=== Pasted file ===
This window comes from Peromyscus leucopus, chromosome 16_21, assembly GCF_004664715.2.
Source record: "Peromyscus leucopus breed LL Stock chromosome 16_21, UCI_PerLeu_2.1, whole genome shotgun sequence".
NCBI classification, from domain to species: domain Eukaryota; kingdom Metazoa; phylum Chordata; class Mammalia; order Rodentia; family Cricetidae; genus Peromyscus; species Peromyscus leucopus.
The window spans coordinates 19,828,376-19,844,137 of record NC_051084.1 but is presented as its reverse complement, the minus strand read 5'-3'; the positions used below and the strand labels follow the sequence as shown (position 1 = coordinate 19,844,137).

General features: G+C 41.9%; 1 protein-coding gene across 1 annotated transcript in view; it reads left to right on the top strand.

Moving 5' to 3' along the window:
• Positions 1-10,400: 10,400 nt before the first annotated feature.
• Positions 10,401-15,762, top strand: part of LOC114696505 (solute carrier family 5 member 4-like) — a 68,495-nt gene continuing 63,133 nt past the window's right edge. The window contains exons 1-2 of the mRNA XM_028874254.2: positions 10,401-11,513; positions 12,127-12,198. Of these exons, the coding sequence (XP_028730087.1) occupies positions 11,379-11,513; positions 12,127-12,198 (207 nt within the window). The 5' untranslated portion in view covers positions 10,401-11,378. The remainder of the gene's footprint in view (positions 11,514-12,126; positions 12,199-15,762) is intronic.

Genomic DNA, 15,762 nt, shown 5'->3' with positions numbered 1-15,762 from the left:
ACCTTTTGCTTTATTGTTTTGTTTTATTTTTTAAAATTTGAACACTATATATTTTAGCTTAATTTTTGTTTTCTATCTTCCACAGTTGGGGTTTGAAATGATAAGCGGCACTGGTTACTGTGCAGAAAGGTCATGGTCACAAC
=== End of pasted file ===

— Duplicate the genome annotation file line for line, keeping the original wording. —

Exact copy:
This window comes from Peromyscus leucopus, chromosome 16_21, assembly GCF_004664715.2.
Source record: "Peromyscus leucopus breed LL Stock chromosome 16_21, UCI_PerLeu_2.1, whole genome shotgun sequence".
NCBI classification, from domain to species: domain Eukaryota; kingdom Metazoa; phylum Chordata; class Mammalia; order Rodentia; family Cricetidae; genus Peromyscus; species Peromyscus leucopus.
The window spans coordinates 19,828,376-19,844,137 of record NC_051084.1 but is presented as its reverse complement, the minus strand read 5'-3'; the positions used below and the strand labels follow the sequence as shown (position 1 = coordinate 19,844,137).

General features: G+C 41.9%; 1 protein-coding gene across 1 annotated transcript in view; it reads left to right on the top strand.

Moving 5' to 3' along the window:
• Positions 1-10,400: 10,400 nt before the first annotated feature.
• Positions 10,401-15,762, top strand: part of LOC114696505 (solute carrier family 5 member 4-like) — a 68,495-nt gene continuing 63,133 nt past the window's right edge. The window contains exons 1-2 of the mRNA XM_028874254.2: positions 10,401-11,513; positions 12,127-12,198. Of these exons, the coding sequence (XP_028730087.1) occupies positions 11,379-11,513; positions 12,127-12,198 (207 nt within the window). The 5' untranslated portion in view covers positions 10,401-11,378. The remainder of the gene's footprint in view (positions 11,514-12,126; positions 12,199-15,762) is intronic.

Genomic DNA, 15,762 nt, shown 5'->3' with positions numbered 1-15,762 from the left:
ACCTTTTGCTTTATTGTTTTGTTTTATTTTTTAAAATTTGAACACTATATATTTTAGCTTAATTTTTGTTTTCTATCTTCCACAGTTGGGGTTTGAAATGATAAGCGGCACTGGTTACTGTGCAGAAAGGTCATGGTCACAAC